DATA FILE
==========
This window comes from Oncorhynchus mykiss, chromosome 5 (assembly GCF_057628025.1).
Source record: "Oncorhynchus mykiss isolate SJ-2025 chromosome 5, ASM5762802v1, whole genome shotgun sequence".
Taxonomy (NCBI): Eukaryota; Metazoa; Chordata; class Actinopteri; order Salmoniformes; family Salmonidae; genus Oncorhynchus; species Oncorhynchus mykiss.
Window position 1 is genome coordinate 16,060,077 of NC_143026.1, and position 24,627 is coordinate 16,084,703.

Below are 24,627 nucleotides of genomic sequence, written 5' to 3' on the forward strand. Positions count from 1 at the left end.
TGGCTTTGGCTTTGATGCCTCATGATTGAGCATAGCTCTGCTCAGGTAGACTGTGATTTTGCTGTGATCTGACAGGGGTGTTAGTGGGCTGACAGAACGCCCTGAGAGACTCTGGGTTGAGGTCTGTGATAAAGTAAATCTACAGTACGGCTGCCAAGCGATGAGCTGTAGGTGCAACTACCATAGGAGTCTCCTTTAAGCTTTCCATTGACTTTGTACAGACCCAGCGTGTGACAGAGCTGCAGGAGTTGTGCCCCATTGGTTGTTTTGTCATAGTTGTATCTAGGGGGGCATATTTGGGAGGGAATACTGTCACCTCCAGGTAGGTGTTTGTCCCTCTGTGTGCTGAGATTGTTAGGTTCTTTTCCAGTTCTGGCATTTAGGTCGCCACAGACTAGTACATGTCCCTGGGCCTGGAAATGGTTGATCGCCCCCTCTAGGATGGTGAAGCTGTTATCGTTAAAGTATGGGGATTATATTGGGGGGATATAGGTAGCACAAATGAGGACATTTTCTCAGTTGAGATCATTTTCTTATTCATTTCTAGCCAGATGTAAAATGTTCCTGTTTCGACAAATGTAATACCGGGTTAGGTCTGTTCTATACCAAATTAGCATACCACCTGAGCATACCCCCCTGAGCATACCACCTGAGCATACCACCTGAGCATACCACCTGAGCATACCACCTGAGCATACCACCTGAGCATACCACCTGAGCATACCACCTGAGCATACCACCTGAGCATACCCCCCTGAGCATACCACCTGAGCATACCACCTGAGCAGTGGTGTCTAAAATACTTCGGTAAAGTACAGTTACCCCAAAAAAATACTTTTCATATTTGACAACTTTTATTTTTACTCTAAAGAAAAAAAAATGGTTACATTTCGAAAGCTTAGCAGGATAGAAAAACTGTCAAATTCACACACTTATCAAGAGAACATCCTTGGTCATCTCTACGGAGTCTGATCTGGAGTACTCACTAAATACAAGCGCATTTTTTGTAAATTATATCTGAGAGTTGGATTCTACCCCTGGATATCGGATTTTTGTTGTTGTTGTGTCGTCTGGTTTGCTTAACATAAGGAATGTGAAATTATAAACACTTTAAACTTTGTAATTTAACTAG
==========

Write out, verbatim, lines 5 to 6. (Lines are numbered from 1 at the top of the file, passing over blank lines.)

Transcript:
Below are 24,627 nucleotides of genomic sequence, written 5' to 3' on the forward strand. Positions count from 1 at the left end.
TGGCTTTGGCTTTGATGCCTCATGATTGAGCATAGCTCTGCTCAGGTAGACTGTGATTTTGCTGTGATCTGACAGGGGTGTTAGTGGGCTGACAGAACGCCCTGAGAGACTCTGGGTTGAGGTCTGTGATAAAGTAAATCTACAGTACGGCTGCCAAGCGATGAGCTGTAGGTGCAACTACCATAGGAGTCTCCTTTAAGCTTTCCATTGACTTTGTACAGACCCAGCGTGTGACAGAGCTGCAGGAGTTGTGCCCCATTGGTTGTTTTGTCATAGTTGTATCTAGGGGGGCATATTTGGGAGGGAATACTGTCACCTCCAGGTAGGTGTTTGTCCCTCTGTGTGCTGAGATTGTTAGGTTCTTTTCCAGTTCTGGCATTTAGGTCGCCACAGACTAGTACATGTCCCTGGGCCTGGAAATGGTTGATCGCCCCCTCTAGGATGGTGAAGCTGTTATCGTTAAAGTATGGGGATTATATTGGGGGGATATAGGTAGCACAAATGAGGACATTTTCTCAGTTGAGATCATTTTCTTATTCATTTCTAGCCAGATGTAAAATGTTCCTGTTTCGACAAATGTAATACCGGGTTAGGTCTGTTCTATACCAAATTAGCATACCACCTGAGCATACCCCCCTGAGCATACCACCTGAGCATACCACCTGAGCATACCACCTGAGCATACCACCTGAGCATACCACCTGAGCATACCACCTGAGCATACCACCTGAGCATACCACCTGAGCATACCCCCCTGAGCATACCACCTGAGCATACCACCTGAGCAGTGGTGTCTAAAATACTTCGGTAAAGTACAGTTACCCCAAAAAAATACTTTTCATATTTGACAACTTTTATTTTTACTCTAAAGAAAAAAAAATGGTTACATTTCGAAAGCTTAGCAGGATAGAAAAACTGTCAAATTCACACACTTATCAAGAGAACATCCTTGGTCATCTCTACGGAGTCTGATCTGGAGTACTCACTAAATACAAGCGCATTTTTTGTAAATTATATCTGAGAGTTGGATTCTACCCCTGGATATCGGATTTTTGTTGTTGTTGTGTCGTCTGGTTTGCTTAACATAAGGAATGTGAAATTATAAACACTTTAAACTTTGTAATTTAACTAG